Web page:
It is difficult to understand why this should be such a formidable task

Thursday, January 30th, 2020

In the third chapter of Human Diversity: The Biology of Gender, Race, and Class, while discussing sex differences in neurocognitive functioning, Charles Murray presents a simple test of visuospatial skills, the Piaget water-level test.

Go ahead and give it a try.

Don’t worry, it’s not a trick question.

After you’re finished, go ahead and read the text below the diagram:

Halpern Bottle Tilting Question Diagram

The test-taker is asked to draw a line to show how the water line would look in the tilted bottle. The correct answer is a horizontal line relative to the earth. Halpern reports that the best estimate, summarizing results over many studies, is that about 40 percent of college women get it wrong. Effect sizes favoring males range from –0.44 to –0.66. In Halpern’s words, “It is difficult to understand why this should be such a formidable task for college women.” And yet the result has been replicated many times, has been confirmed internationally, and is just about impossible to explain as a product of culture or socialization (if you doubt that, give it a try).

Comments

  1. Ross says:

    It is possible to ‘overthink’ it and wonder ‘did the test maker mean what is the water look like when you tilt the *picture* of the bottle’?

    You could even make a case that it was ‘empathizing’ with the question asker.

    I dunno.

    But if these brilliant cognoscenti suspect college women simply have some sort of deficit understanding of gravity, it would be simple enough to ask a follow-up question — ask question that was purely in words…or ask a question with two photographs and the second one tilted and partially, etc.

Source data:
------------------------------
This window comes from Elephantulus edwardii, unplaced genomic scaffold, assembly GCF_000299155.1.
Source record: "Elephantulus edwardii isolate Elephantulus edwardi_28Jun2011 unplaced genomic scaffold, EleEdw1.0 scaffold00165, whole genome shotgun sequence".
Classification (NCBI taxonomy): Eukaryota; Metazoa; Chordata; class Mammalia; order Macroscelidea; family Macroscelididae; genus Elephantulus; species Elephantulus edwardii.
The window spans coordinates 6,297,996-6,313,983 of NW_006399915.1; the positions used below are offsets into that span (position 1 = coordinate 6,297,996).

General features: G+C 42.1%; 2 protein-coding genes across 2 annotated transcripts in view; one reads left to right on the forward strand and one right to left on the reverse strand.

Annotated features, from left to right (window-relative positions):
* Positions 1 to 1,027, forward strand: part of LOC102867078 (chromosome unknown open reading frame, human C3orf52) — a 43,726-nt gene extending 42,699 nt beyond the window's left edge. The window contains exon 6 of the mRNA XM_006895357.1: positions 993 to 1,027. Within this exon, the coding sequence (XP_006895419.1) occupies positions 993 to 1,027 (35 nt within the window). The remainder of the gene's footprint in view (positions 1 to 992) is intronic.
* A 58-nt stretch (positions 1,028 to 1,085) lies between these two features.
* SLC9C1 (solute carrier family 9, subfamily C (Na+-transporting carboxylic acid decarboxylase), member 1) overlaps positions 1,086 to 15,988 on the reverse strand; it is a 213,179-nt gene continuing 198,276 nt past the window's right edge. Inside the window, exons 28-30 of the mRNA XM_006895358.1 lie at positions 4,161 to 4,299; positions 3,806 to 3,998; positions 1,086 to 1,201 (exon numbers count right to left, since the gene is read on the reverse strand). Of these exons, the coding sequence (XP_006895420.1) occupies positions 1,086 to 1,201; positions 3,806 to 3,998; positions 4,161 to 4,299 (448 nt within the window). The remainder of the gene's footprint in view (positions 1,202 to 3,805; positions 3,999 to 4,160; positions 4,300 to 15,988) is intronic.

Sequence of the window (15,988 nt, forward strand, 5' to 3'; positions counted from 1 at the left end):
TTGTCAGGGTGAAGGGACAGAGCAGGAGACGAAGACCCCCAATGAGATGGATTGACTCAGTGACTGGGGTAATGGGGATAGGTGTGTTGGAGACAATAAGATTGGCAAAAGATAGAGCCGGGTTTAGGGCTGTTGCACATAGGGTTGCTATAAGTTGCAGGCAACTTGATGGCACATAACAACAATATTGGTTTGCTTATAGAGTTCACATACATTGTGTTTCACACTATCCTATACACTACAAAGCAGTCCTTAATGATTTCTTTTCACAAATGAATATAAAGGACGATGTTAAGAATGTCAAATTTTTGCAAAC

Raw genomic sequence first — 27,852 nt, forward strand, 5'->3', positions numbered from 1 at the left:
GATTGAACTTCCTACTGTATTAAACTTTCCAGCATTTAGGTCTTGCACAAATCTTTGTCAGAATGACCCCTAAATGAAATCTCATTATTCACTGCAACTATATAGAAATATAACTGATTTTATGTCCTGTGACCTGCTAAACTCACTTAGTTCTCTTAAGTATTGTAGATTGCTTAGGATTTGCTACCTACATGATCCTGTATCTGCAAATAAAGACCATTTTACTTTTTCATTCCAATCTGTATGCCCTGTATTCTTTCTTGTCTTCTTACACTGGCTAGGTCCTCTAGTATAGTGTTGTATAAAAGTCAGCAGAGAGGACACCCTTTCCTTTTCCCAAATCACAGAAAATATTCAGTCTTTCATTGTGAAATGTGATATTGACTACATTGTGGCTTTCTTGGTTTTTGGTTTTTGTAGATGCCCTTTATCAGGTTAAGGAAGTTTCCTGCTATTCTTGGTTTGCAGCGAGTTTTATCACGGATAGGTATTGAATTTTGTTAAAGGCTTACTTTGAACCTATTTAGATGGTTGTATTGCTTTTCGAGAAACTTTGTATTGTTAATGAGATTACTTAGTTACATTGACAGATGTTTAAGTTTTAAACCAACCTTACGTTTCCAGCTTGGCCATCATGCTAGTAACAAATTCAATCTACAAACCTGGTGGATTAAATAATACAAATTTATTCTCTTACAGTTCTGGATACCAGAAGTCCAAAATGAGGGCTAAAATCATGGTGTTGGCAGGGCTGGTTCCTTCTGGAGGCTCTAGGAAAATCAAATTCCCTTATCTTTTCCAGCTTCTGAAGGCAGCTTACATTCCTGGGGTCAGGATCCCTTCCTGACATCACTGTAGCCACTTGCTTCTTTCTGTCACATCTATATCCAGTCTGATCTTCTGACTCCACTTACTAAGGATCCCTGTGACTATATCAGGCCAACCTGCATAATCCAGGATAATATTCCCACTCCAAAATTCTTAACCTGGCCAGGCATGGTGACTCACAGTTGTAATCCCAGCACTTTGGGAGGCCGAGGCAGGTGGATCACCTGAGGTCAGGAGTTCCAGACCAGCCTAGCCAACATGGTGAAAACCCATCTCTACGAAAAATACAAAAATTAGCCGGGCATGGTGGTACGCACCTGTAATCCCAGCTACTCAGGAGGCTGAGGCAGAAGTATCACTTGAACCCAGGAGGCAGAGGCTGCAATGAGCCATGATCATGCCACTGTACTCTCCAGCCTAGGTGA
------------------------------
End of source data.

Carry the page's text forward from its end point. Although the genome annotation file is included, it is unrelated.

As ‘fun’ as these types of idiot questions are, it eventually reflects more poorly on the test creators and graders than the takers.

    (… And boy howdy, all this hard thinking makes me thirsty. Too bad I’ll never be
    able to get water out of that bottle, eh?)

  2. Kirk says:

    Comes down to world-view. Women are in this world with men, but they do not view or ideate it in ways that men can look at and go “Yeah; I see that, makes sense…”.

    It’s interesting, but were you to create a similar problem for testing that was female-centric, you’d likely do it in terms of “Here’s a person; here’s a situation with that person in it. Here is a slightly skewed situation with the same person–How do they react… What will they do?”.

    In which case, I’d expect that the women would do about as well as the men did on the bottle test, and the men would re-create the female performance.

    Female mind, in most cases, does not operate the way the male mind does. You can see this in navigation–Guys are mostly time-distance-direction, while most women are landmark-and-situation navigators. You find a chick that does time-distance-direction, and I’ll show you a lesbian. Maybe a deeply-closeted one, but a lesbian nonetheless.

    Anyone who tries telling you that people are just alike, and that “gender is a construct” is full of shit. Period. It would not surprise me one little bit if someone were to dig up evidence that men and women were actually two different species that were forced into cohabitation because the males of one species were killed off by something, while the females of the other were similarly eliminated in some grand cosmic joke. Because, I’m here to tell you, when you look across the breakfast table after 20 years, and you have absolutely no idea what the ever-loving fuck is going on in the mind behind those oh-so-familiar eyes, there is no damn way that we could possibly be the same fucking species.

    Hell, I can tell you better what my dogs are thinking than I can what the women in my household are. And, ohbytheway, the dogs are all female, too…

  3. Graham says:

    I never much cared for tests like that, for much the reason Ross suggests. Overthinking the question was always a problem for me.